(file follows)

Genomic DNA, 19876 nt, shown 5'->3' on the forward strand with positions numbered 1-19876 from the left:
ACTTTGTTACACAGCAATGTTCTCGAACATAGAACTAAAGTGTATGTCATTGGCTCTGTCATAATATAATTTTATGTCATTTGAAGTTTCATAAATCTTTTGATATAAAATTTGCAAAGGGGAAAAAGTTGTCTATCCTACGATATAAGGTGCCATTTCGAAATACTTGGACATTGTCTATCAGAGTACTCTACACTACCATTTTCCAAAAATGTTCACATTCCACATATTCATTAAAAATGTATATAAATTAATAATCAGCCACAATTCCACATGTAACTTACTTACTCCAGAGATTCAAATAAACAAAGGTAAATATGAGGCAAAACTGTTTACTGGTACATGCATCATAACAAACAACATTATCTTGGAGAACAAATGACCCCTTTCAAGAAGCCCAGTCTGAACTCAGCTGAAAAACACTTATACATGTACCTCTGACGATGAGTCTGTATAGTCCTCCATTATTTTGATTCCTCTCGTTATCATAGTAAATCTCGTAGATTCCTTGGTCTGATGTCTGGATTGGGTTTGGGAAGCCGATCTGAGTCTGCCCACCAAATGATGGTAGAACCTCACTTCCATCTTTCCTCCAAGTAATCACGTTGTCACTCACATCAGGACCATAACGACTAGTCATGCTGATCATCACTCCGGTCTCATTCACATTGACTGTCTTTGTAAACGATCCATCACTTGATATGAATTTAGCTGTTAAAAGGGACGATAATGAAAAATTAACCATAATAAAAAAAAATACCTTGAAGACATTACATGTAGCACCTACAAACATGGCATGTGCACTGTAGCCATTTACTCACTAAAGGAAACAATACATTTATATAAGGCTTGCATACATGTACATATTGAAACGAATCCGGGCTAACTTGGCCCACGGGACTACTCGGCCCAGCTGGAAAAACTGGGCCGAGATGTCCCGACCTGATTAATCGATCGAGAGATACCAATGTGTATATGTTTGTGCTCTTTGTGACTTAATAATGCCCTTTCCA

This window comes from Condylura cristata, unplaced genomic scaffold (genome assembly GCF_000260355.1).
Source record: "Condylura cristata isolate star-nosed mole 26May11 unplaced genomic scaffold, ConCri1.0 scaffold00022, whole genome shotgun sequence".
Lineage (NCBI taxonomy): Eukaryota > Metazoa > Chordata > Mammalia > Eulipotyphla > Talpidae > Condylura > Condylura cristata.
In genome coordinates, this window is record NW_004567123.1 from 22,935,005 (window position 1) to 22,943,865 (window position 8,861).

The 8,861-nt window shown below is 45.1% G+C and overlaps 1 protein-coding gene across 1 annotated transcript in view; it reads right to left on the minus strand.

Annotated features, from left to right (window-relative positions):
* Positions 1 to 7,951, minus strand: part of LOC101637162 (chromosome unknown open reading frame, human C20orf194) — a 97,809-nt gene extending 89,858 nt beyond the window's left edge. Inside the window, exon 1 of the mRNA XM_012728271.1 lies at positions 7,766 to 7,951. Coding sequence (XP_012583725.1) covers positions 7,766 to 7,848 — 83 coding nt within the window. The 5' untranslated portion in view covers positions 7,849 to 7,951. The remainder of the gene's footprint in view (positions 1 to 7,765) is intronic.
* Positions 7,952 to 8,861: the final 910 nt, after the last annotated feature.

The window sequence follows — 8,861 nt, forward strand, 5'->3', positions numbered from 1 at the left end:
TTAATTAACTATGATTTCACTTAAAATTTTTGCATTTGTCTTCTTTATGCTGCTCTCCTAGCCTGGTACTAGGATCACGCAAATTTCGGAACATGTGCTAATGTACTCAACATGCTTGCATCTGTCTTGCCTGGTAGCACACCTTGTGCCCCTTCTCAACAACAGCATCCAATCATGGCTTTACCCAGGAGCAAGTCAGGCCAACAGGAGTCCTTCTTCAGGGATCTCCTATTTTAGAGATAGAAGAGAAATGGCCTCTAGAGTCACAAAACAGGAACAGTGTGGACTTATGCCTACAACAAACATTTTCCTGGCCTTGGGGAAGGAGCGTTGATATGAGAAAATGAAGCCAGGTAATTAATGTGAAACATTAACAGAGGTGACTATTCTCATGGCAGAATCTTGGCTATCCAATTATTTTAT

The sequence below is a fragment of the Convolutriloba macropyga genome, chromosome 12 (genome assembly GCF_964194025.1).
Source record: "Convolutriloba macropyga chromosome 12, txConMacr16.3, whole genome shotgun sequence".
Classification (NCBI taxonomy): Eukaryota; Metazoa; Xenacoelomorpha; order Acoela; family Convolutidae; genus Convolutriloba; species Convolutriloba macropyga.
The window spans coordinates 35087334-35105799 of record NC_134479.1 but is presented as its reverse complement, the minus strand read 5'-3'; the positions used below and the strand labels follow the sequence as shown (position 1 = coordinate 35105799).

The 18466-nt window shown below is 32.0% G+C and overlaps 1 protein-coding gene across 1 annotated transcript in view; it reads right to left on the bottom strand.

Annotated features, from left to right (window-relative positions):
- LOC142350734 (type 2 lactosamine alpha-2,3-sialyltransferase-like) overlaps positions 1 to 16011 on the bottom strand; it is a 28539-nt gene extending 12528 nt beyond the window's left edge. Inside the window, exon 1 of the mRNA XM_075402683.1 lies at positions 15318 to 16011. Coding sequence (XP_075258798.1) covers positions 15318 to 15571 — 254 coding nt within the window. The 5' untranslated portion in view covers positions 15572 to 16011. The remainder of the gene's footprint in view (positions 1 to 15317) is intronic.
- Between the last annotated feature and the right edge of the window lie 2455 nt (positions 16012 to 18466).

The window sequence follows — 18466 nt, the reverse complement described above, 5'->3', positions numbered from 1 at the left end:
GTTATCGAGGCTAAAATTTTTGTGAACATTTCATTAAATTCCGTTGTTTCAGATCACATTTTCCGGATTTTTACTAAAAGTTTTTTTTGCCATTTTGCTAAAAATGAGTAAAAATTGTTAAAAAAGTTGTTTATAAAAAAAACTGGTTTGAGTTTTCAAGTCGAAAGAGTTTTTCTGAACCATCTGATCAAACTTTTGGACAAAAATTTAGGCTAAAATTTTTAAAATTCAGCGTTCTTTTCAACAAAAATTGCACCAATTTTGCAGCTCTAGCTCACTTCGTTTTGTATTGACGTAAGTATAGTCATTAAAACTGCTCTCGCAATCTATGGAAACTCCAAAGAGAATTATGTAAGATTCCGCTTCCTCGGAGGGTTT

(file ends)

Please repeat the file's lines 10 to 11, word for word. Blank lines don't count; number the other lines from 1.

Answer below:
* Positions 7,952 to 8,861: the final 910 nt, after the last annotated feature.

The window sequence follows — 8,861 nt, forward strand, 5'->3', positions numbered from 1 at the left end: